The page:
Toespraak van Koning Willem-Alexander tijdens het diner van de World Business Council for Sustainable Development in Amsterdam

De toespraak is uitgesproken in het Engels.

Mr Oosterveer, ladies and gentlemen,

Thank you for the kind invitation to be your guest this evening at your annual dinner. Not only to join you, but also to get the opportunity to make an active contribution. ‘Food for thought’. I couldn’t resist the offer, so bear with me for a few minutes.

As managers of multinationals, you are used to seeing things from a multidisciplinary and international perspective. 
This is reflected in your council’s mission statement: ‘Creating a world in which nine billion people are living well, within planetary boundaries’...

It seems like you still see those ‘planetary boundaries’ as a given... but maybe that’s a question of time, once Elon Musk becomes a member.

Despite your universal ambitions, I would like to introduce you to my country first. After all: ‘all politics is local’.

The Netherlands. A country in Northwestern Europe. Relatively small (about twice the size of Tuscany). With a population of almost eighteen million.

We started out as a republic and transformed into a kingdom, against the trends of history.

The Netherlands is 18th largest economy of the world, with a GDP slightly less than Turkey but well above Saudi Arabia, number 19 on the list. 
The origin of our prosperity can be traced to the 16th and 17th century, when ships from Amsterdam and other ports sailed the seven seas and Holland grew to become the most important commercial center of the world. We had the very first multinational: the Dutch East India Company. The very first stock exchange. And the very first financial bubble, which eventually burst in 1637. You might have heard about tulip mania. The tulip was the Credit Default Swap of the 17th century.

So, the Netherlands actually has 450 years’ experience in globalization.

We cherish our heritage that was a result from that particular era. The Amsterdam canal belt. The paintings of Rembrandt and Vermeer. Our international orientation. The groundbreaking ideas of Hugo Grotius.

Despite all this, we have also become very much aware of the darker side of our history. Together with economic expansion came the large scale exploitation of people who were traded as slaves and were put to work in appalling conditions, both in the East Indies and in the West Indies.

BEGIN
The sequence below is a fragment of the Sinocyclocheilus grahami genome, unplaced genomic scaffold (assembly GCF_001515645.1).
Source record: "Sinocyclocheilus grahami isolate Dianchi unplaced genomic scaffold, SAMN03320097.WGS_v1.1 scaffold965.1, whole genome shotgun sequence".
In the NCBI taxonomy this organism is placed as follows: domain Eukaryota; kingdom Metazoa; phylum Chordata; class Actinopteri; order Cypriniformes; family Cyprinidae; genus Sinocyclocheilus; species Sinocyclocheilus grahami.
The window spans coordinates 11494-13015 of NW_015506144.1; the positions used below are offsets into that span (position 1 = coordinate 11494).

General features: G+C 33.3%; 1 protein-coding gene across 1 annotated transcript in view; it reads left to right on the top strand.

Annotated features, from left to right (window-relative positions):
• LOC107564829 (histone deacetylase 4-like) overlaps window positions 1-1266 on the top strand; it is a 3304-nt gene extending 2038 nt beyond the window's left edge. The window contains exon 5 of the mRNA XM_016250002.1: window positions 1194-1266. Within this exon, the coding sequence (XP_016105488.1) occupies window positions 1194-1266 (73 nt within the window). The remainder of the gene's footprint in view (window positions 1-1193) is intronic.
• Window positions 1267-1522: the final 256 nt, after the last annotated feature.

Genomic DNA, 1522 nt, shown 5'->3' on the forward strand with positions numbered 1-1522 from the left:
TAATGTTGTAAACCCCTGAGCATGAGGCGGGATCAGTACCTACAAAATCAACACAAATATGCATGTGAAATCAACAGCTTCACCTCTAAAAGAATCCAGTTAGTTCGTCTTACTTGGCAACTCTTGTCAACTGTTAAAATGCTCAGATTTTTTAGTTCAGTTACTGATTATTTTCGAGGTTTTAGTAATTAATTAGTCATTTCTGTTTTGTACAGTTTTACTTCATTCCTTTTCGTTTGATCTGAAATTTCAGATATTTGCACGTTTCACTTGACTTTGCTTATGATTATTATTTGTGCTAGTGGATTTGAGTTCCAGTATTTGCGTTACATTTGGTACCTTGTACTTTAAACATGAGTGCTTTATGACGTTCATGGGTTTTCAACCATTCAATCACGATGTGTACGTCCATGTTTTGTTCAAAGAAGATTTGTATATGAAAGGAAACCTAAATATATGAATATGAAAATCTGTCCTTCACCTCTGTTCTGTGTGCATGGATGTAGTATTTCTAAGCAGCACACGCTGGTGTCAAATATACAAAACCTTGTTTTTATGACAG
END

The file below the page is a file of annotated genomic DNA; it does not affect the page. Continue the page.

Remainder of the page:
Acknowledging the dreadful suffering it caused and redeeming ourselves is something that we are currently working on.

There is a second aspect that is relevant for those who want to really understand the Netherlands: that life in general and economic development are strongly connected to the environment. Caring for our living conditions has always been an absolute must.

Primarily living with water of course. Water is everywhere. 
One third of our country lies under sea level, almost 7 meters at the lowest point.

Water management is fundamentally a Dutch ‘conditio sine qua non’.

On this tiny piece of the earth, the Dutch have been dealing with dams and dykes, ditches, locks and flood plains since the early middle-ages. Up until this very day, and with future plans that take 200 years as their horizon. Adaptation isn’t a modern concept connected to climate change. It’s part of our DNA.

Space for farming and livestock has been created by draining lakes and creating land. Thanks to that, and to an innovative spirit, our country has grown into an agricultural giant: our agricultural export totaled 122 billion euro in 2022, second only to the United States of America. 

You can imagine that the various aspects I just described ultimately lead to a conflict of interest. How do you sustainably maintain these achievements?
With so many people in a limited space.
With a dynamic, open economy.
With high standards in living, well-being and health for all inhabitants.
With water needing, and otherwise taking,  its space.
And a world-class agricultural sector that is confronted, among others, by new emissions targets that threaten its existence.